Sunday, August 24, 2014

Recapitulations ((…or, “Requiem for a Gang”) (Part II))

(Section Two)
((…or, “Requiem for a Gang”) (part II)) 

(Donkeyland, the Cayuga Street Gang, of the 50s & 60s) in Poetic Prose)

“I was born among them, I have lived among them, and though I have strayed away from them, they come back into my memories: after all, I was of their kind! “Dlsiluk


Misfortune? Fortuity, luck, chance: a gang—twenty or thirty kids—,
Twenty-five, no fifty years later legend would begin to affirm, and still be there to affirm it, that Donkeyland, the Cayuga Street Gang were the
hooligans that came out of the gang before them, the Mississippi Rats themselves; now of course left behind like a pong, a scent, a kind of huge
bizarre spirit—at one time perhaps even humorous and terrifying,  they
were as if a settlement on the North End side of the city.
Jackson Street, off Sycamore Street all the way down along the Old
Oakland Cemetery’s iron fence—that dates back to the late 1850s, the oldest cemetery in St. Paul—to its very end, by what was once called: “The
Dew Drop In”, or the street called Maryland. Now Cayuga Street, fallen, blundered into the unnoticed, and long forgotten, the lost whimsical times
of the 21st Century. Desolate, isolated, almost seemingly impossible to have dreamt, since those long lost days of the Mississippi Rats, and even
the last gang, the Cayuga Street Gang, ruffians, now dead or scattered by time, and replaced or reduced to unscrupulous robbers and thieves and
drug addicts, more or less, and more than less, a dysfunctional unchartered gang, in a neighborhood, which really is no longer a
neighborhood would never have existed, nor needed or felt it needed to belong to anything else, other than itself: at which our time, my time, not
this time,  it was a knitted brotherhood (one for  all and all for one), more so than the University’s fraternities, closer anyhow, and a forcible size
group at that: a tiny society, within a society.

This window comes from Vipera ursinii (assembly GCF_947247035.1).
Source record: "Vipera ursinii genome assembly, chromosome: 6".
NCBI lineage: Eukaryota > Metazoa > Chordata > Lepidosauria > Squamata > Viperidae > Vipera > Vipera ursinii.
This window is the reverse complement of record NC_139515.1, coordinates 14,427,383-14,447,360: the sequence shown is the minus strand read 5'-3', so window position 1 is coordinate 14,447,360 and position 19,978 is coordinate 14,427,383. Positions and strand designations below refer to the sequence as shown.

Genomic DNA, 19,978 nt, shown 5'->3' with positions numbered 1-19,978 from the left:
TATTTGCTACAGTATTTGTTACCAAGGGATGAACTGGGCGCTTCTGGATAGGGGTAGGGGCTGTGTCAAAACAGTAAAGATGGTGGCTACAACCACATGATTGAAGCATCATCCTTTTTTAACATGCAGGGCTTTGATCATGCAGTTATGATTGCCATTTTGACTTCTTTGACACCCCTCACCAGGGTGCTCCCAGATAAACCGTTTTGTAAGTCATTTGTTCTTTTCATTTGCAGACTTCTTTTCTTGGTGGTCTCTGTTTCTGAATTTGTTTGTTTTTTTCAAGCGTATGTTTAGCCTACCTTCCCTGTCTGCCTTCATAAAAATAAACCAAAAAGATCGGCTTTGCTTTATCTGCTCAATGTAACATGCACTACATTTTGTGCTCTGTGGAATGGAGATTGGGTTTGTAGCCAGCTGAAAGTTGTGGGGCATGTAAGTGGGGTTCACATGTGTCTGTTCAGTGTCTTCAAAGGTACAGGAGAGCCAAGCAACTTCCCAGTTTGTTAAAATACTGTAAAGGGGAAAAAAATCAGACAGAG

Hence, here still, is where the remnants live, those that never got away,
enclosed once and forevermore, by civilization, where its very intactness, its presence, still will not let go of that lock and key, prove its
lack of need to be part of something bigger.
When they tore down all the houses on Cayuga Street, a symbol of security
for the city, it was a gesture that the lock was broken, but some still had that die-hard allegiance without humiliation, respect without flattery,
dying in that one lone bar now, that used to be two lone bars, on
opposite corners,— the one lone bar renamed, no longer Bram’s.
There they wait, no longer bandits, simple waiting until the messenger of death comes; old and gray-haired, not that they would object, but by simple instinct, would prefer it to be after a good long drunk before they’d meet their Maker.
Which would probably be the first suggestion sold to Death, if indeed Death asked: “Are you ready?”
And if Death should say: “Too bad, let’s go!”
They would contemplate consulting with one another over the monotonous
wooden bar, at that now one lone bar that used to be called Bram’s.

Yes, it was a small and determined neighborhood gang which tried to seize
life early on, and surrendered to their youthful lusts, and became race-horses, de caballos for a most worthless piece of street called Cayuga, in a
neighborhood called by the police: ‘Donkeyland,’ whose legend says: held the ravishers at bay until they got too old,  because there was new
names and new faces also, in the neighborhood, faces so new  they were to invent a new era,  more people, no loyalty, no honor, which the
old neighborhood had—still had, and would never let go of, perhaps that was why they were, had: solidarity; the new clique, perhaps we can call them the bandits recognized: not so much drunkards now but drug criminals: prototypes of other drug related neighborhoods;
more like lynching gangs!
Yes, the uproar died from the old gang, and law-and-order took over rapid